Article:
It wouldn’t be hyperbolic to say that 2018’s Spider-Man: Into The Spider-Verse redefined the meaning of animation forever. Five years ago Columbias Pictures teamed up with Sony Animation to bring us a fresh take on the Superhero formula through the lens of a comic-book-brought-to-life style, woven together by stellar writing and a pitch-perfect voice cast. One of those rare moments in cinema where the final product transcended the sum of its parts. And the numbers spoke for themselves, with a worldwide box office just shy of $400 Million. Such was the impact of Miles Morales’ (voiced by Shameik Moore) origin story that the figures this time round are even greater and so, it seems, is every aspect of this blisteringly-paced follow-up.
The sequel opens in an unfamiliar dimension, shifting watercolours occupy the majority of the frame, characters standing bold and stark against it. A familiar but slightly grown-up Gwen (Hailee Steinfiled) guides us through the opening 10 minutes, colouring in the edges of her backstory. Taking its time to lay the foundations of the tender-yet-strained relationship with her father and culminating in a lively action scene featuring multiple new Spider-People and a vulture lost in time. Cue: Titles.
The remainder of the run-time features Miles more heavily as he grapples with the notion of filling the sizable boots of Peter Parker. RIP. But as the title implies, we venture far outside of the graffiti-riddled streets of urban brooklyn and swap out the hiphop soundtrack for some epic scores and punk rock. You see, riding through dimensions is all well and good but as previous universe-hopping attempts have frustratingly shown, simply giving your protagonist a questionable hair do *coughdoctorstrangecough* is not enough to warrant the multiverse genre badge. Here however, every new world Miles encounters feels distinct. Unique. Special. Each Spider-Person moves in a way that only they can. The way certain characters are animated reflects and respects the artist of the comics books in which they were conceived. The diversity in the characters and cast is natural and fun and doesn’t at all feel tokenistic (a criticism easily and often leveled at Marvel Studios). Down to the pixel, every corner of the screen is nothing short of beautiful and, more importantly, specific to that world.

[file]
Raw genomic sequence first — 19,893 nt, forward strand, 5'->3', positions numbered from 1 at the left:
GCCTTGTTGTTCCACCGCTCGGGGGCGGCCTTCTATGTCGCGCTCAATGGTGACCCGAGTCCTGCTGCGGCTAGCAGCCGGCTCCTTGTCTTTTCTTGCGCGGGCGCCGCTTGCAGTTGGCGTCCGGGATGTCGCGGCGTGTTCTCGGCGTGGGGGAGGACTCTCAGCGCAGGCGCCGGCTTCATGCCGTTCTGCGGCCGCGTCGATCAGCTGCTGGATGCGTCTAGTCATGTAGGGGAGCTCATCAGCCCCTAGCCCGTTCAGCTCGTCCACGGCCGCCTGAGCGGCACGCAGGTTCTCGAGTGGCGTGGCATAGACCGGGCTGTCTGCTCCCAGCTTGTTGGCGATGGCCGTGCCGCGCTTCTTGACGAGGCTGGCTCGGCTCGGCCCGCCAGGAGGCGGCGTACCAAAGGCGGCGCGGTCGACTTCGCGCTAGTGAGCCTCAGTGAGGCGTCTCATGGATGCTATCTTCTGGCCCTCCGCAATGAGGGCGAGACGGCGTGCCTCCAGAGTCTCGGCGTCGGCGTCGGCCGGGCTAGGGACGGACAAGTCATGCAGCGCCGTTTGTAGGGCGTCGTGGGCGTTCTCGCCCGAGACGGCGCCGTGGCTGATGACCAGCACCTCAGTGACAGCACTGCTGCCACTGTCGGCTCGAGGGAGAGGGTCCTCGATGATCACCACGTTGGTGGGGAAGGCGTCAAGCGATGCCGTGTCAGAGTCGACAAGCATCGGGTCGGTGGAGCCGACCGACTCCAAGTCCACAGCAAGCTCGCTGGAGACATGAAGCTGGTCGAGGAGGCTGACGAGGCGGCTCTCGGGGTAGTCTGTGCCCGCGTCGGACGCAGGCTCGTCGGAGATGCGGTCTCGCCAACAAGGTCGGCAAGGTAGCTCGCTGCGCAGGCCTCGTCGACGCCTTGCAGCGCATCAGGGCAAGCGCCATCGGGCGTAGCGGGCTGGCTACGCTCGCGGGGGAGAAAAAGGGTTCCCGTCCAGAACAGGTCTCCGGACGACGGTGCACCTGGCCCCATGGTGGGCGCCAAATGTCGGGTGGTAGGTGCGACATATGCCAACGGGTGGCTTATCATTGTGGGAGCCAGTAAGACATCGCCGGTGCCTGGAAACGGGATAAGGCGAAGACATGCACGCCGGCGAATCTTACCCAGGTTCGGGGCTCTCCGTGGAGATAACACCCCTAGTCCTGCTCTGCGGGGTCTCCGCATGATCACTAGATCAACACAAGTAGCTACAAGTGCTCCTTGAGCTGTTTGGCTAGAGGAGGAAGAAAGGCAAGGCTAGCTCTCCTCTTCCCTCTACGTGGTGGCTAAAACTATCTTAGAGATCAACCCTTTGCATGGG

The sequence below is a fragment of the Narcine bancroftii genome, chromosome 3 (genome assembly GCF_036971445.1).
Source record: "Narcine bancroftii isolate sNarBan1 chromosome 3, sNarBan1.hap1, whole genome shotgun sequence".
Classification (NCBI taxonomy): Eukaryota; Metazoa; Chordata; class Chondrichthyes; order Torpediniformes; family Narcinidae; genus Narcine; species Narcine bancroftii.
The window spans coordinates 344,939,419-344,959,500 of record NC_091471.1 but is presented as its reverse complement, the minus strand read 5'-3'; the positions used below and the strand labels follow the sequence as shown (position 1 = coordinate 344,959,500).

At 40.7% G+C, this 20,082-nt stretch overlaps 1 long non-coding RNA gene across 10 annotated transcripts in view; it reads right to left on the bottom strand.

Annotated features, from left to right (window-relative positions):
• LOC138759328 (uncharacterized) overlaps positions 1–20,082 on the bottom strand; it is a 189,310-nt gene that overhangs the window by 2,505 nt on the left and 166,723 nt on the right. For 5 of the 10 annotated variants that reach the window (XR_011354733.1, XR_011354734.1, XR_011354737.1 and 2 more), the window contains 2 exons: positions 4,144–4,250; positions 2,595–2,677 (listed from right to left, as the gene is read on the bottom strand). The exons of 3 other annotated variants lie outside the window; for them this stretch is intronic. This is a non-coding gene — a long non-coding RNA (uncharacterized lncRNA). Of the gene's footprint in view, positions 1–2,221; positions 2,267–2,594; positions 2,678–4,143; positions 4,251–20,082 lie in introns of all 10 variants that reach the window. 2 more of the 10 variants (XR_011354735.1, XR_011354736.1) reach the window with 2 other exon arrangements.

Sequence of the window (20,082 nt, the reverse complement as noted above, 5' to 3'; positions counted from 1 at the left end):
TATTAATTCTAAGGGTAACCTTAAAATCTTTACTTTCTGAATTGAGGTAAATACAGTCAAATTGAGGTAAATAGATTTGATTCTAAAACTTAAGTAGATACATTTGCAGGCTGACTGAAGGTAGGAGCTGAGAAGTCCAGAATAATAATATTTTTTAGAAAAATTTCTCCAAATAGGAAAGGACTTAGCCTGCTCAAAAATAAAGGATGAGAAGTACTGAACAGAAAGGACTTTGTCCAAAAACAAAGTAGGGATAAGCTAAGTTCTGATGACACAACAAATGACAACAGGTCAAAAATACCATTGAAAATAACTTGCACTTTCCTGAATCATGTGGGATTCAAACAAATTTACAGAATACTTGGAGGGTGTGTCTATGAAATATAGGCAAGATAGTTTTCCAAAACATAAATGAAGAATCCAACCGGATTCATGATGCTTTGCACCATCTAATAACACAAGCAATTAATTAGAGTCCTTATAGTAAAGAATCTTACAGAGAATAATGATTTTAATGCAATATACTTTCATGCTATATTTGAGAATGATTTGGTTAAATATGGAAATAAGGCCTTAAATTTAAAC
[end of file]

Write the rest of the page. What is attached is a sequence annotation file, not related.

To delve too deeply in to the plot would run the risk of spoiling things so we’ll keep it light. The bones of the story reunite Miles with Gwen and the wider Spider-World, led by one of the new introductions to the franchise, Miguel O’Hara (Oscar Isaac) who, with the help of his elite Spider-Force, is spending his time hopping around the multi-verse fixing the damage Miles’ ‘heroics’ caused at the end of the first film. The exposition around this and other plot elements is well handled and some of the new multi-verse mechanics are inventive if a little fuzzy. What isn’t fuzzy however, is the connective tissue between these two films. There are reveals and twists in the third act that could not have been done let alone been so wonderfully successful had the seeds not been planted in Into The Spider-Verse. It’s a testament to the power of careful and cohesive planning and having faith in one’s story. An approach that other comic-book adaptations could and probably should adopt considering the quality of superhero output over recent years.
Ruling: Across The Spider-Verse takes what was so impressive about the first film and does the near-impossible task of elevating it even further. It is, simply put, the most beautifully animated piece of cinema to date. But what really makes it shine, is that none of that spectacle detracts from the character-led story at its heart, a story that will make the most stony-faced of viewers reach for the tissues more than once.